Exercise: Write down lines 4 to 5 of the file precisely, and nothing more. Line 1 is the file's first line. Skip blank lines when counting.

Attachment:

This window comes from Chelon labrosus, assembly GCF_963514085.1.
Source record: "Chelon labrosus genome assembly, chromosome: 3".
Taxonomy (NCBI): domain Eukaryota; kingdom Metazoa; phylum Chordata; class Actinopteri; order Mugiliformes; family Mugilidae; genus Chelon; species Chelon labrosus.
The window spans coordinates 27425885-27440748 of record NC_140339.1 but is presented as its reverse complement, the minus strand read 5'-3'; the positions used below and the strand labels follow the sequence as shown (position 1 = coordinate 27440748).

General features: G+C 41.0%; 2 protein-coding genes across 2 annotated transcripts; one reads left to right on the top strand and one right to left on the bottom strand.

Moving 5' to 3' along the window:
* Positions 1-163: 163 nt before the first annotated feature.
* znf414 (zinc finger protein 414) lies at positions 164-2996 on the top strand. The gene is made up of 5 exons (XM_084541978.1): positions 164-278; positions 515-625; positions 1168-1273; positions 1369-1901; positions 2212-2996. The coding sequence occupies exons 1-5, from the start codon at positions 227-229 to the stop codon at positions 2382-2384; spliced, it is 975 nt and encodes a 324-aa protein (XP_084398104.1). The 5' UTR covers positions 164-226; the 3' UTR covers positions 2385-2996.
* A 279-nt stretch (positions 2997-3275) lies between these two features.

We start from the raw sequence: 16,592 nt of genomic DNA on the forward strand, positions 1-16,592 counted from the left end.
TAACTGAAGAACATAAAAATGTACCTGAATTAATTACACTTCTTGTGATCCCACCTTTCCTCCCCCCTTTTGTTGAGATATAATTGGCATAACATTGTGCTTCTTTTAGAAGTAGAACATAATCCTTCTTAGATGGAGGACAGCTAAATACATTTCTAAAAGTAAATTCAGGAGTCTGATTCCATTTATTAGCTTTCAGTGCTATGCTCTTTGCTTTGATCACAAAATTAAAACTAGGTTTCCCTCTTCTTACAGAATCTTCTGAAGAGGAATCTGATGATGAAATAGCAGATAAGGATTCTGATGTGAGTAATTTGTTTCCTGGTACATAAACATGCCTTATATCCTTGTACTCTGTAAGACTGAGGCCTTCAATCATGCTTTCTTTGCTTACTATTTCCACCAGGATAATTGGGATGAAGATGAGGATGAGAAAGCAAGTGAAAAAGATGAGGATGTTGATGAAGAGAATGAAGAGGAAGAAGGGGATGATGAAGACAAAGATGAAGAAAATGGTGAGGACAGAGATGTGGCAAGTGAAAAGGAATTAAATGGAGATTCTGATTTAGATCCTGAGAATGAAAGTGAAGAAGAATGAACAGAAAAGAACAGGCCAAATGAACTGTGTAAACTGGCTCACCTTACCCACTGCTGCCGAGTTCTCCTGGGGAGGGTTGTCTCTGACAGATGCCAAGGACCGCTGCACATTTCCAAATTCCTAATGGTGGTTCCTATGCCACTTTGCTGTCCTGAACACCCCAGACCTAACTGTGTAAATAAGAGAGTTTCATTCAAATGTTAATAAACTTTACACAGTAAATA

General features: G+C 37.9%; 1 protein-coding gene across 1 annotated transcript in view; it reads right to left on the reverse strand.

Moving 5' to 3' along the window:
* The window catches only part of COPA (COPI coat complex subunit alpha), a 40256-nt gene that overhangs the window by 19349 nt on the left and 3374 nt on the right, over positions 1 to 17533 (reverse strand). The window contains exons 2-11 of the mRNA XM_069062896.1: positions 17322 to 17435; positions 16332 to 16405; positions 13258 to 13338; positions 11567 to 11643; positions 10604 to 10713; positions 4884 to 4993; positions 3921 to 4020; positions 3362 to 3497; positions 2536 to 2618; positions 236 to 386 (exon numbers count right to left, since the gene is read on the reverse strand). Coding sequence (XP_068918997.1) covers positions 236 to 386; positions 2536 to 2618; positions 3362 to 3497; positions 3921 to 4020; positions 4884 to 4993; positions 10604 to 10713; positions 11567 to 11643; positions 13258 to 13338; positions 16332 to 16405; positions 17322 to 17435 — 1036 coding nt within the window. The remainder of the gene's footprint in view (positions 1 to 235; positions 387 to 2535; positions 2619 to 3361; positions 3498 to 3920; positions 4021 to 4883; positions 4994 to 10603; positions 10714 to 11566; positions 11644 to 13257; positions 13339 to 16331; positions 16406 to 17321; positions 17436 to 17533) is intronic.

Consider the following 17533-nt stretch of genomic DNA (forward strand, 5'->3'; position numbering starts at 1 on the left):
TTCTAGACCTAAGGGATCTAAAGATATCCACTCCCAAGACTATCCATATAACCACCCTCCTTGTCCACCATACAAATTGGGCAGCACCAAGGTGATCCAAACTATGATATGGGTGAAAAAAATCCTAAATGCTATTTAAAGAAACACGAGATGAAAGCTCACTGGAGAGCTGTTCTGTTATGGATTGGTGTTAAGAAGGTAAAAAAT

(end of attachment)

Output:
The window spans coordinates 27425885-27440748 of record NC_140339.1 but is presented as its reverse complement, the minus strand read 5'-3'; the positions used below and the strand labels follow the sequence as shown (position 1 = coordinate 27440748).

General features: G+C 41.0%; 2 protein-coding genes across 2 annotated transcripts; one reads left to right on the top strand and one right to left on the bottom strand.